GTOlover, good point. It's been awhile since I took pictures with my analog Olympus and tried to get them printed. A quick web search on "film developing" tells me the drugstore chains still do that. Also, there are still professional photographers who use non-digital cameras to do things that still can't be done with digital ones, so there must still be at least some professional photo labs around.
Very impressive, Ann. Actually, I think that's pretty good time considering the complexity of a camera. Heck, I've seen Gadget Freak videos that take nearly as long to download as this camera takes to print. If you don't have to babysit the printer, 15 hours isn't so long. But I would guess you have to hang around the printer for each individual part.
Truchard will be presented the award at the 2014 Golden Mousetrap Awards ceremony during the co-located events Pacific Design & Manufacturing, MD&M West, WestPack, PLASTEC West, Electronics West, ATX West, and AeroCon.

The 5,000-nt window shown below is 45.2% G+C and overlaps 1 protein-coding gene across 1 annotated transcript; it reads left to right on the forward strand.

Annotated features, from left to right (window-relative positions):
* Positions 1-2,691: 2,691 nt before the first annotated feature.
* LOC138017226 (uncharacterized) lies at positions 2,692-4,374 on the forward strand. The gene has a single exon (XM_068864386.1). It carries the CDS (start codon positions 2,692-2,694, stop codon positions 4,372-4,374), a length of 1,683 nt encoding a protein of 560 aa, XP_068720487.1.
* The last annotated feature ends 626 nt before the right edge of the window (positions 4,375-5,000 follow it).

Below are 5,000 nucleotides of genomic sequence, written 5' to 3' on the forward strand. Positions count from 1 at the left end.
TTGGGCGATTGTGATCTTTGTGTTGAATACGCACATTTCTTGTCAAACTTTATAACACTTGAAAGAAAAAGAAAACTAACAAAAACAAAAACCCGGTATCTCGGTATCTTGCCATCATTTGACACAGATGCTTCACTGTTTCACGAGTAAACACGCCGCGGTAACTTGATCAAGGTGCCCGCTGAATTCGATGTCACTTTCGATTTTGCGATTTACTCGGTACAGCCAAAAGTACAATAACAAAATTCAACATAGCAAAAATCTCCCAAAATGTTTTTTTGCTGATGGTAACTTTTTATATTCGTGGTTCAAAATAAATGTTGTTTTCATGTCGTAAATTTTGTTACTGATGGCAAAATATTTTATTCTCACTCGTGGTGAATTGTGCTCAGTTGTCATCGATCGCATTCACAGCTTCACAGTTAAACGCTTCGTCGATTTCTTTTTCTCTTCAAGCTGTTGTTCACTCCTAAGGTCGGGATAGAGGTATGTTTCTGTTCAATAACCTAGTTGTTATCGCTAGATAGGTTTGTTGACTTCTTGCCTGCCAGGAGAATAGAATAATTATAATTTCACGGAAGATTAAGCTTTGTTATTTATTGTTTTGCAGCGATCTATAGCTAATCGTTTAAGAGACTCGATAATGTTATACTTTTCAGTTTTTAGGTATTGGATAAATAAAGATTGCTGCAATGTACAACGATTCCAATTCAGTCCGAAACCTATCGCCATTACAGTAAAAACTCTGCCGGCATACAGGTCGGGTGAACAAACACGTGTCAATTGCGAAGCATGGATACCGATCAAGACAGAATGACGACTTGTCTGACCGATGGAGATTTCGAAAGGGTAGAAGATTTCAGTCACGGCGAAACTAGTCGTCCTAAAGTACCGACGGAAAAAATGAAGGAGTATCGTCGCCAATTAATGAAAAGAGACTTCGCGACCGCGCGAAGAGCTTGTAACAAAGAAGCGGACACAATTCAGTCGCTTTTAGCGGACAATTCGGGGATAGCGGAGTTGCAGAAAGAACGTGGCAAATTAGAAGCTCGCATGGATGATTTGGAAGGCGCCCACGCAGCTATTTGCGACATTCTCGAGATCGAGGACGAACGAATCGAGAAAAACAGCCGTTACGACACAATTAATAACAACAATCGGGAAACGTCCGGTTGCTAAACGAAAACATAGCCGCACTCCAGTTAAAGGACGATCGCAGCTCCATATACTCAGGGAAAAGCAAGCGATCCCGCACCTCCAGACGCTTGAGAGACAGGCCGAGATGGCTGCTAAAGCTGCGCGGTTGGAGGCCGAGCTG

In a bid to boost the viability of lithium-based electric car batteries, a team at Lawrence Berkeley National Laboratory has developed a chemistry that could possibly double an EV’s driving range while cutting its battery cost in half.
For industrial control applications, or even a simple assembly line, that machine can go almost 24/7 without a break. But what happens when the task is a little more complex? That’s where the “smart” machine would come in. The smart machine is one that has some simple (or complex in some cases) processing capability to be able to adapt to changing conditions. Such machines are suited for a host of applications, including automotive, aerospace, defense, medical, computers and electronics, telecommunications, consumer goods, and so on. This discussion will examine what’s possible with smart machines, and what tradeoffs need to be made to implement such a solution.